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All of the UK’s airports were supposed to have new scanners installed by June 2024 so that passengers would be able to check liquids. This would remove the ban on anything larger than 3.4 ounces. This date has shifted and it now won’t happen until 2025.
The 3-1-1 liquids rule at airports was introduced by the Transportation Security Administration (TSA) in 2006 to prevent liquid explosives from being brought on planes after a foiled terrorist plot spotted by British authorities. Chemicals concealed in water bottles would have been used to take down multiple flights. After that, the policy of liquids not being more than 3.4 ounces and stored in a one-quart Ziploc bag (one per passenger) was instituted.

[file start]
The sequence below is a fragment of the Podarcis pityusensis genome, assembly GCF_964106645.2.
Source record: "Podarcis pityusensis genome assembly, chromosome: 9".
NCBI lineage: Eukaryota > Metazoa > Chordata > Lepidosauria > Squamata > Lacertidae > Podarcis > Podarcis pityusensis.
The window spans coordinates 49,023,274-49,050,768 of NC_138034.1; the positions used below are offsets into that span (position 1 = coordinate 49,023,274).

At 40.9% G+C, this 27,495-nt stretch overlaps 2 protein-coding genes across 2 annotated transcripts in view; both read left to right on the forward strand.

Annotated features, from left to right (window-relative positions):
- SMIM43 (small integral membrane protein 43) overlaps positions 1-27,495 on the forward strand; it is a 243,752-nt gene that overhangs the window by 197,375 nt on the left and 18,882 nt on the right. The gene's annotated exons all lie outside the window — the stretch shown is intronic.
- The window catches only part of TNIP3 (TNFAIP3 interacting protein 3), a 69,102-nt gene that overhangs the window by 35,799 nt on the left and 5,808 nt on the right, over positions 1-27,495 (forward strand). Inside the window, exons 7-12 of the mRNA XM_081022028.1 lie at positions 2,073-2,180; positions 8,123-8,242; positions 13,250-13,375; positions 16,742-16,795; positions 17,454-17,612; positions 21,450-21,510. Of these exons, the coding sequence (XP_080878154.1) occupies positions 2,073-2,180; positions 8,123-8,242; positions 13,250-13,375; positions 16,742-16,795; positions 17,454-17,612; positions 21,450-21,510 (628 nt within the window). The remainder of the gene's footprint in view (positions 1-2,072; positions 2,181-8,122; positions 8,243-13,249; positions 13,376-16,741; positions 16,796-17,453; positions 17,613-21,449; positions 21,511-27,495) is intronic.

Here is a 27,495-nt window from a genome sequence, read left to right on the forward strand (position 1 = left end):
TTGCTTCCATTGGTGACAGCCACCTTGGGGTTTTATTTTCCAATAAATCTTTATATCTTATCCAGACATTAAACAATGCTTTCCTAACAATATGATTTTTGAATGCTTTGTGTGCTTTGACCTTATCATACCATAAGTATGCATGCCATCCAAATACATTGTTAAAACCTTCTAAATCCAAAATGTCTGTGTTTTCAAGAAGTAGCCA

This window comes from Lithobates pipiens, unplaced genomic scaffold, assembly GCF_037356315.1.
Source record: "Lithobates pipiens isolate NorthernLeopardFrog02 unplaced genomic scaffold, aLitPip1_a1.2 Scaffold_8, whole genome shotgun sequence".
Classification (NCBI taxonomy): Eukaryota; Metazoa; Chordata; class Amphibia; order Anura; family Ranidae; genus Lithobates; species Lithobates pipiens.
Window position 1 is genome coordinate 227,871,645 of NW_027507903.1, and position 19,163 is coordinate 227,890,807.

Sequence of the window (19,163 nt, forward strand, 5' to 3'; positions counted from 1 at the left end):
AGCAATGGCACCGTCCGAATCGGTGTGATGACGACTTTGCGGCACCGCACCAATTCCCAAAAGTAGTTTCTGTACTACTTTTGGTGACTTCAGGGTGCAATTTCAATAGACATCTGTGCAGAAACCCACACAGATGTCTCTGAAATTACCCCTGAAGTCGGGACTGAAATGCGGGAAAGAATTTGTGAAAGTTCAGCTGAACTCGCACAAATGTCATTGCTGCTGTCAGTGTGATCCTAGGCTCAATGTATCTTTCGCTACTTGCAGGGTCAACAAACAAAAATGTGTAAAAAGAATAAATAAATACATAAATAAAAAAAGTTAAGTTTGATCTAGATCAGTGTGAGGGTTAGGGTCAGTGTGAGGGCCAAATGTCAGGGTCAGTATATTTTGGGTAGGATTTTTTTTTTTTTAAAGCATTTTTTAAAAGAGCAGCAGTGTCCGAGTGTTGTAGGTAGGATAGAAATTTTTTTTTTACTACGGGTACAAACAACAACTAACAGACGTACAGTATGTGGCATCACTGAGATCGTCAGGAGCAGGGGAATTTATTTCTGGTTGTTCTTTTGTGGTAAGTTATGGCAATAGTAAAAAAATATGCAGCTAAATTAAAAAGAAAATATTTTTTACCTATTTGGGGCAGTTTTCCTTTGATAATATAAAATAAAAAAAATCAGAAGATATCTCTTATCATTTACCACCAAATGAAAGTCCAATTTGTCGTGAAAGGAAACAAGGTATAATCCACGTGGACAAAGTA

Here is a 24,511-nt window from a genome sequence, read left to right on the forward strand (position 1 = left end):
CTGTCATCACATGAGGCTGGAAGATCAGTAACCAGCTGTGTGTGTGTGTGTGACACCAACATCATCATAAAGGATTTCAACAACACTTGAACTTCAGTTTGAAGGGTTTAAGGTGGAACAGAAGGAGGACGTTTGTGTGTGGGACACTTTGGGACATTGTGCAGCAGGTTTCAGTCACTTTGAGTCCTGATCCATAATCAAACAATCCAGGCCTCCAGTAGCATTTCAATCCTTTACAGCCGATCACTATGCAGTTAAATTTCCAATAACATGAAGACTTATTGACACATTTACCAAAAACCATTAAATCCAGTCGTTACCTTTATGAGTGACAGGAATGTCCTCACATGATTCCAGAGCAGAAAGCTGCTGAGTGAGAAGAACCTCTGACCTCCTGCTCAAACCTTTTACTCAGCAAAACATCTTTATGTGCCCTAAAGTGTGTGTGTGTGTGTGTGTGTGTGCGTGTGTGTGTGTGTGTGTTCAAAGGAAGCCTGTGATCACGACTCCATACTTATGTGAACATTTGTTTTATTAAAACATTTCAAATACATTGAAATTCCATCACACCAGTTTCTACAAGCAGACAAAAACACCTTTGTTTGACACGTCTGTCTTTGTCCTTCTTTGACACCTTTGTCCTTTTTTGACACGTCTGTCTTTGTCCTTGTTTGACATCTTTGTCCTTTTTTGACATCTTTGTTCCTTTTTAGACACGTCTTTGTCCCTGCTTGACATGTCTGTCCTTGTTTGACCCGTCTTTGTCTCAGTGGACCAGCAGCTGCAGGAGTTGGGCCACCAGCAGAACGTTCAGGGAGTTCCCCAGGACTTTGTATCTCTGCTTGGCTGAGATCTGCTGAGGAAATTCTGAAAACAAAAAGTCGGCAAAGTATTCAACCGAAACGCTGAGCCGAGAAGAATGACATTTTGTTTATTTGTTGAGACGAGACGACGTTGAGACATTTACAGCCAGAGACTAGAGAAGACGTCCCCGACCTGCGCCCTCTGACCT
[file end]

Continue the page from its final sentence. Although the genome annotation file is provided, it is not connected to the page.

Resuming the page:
The Times has reported that London Heathrow Airport (LHR), London Gatwick Airport (LGW), London Stansted Airport (STN), and Manchester Airport (MAN) have all been given extensions on the June 2024 deadline to install next-generation CT scanners by the Department for Transport (DfT). Birmingham Airport (BHX) and London City Airport (LCY) are the only two to meet the deadline.
The plan to reverse the liquids ban in the UK was first introduced in December 2022. It said that passengers would soon be able to carry up to two liters in carry-on bags. The reasons for delays are numerous, but the cost of the new scanners, the space needed within security areas, and some floors needing reinforcement due to their weight are the biggest holdups.
Anthony’s Take: It will be great to be able to carry larger liquids on planes again. I have found the agents at London Heathrow Airport (LHR) to be especially militant and had to throw away some toiletries last year because I had too many when they made me repack my quart-sized bag into an even smaller one.
(Image Credits: nadisja and PhotgraphyTTL.)
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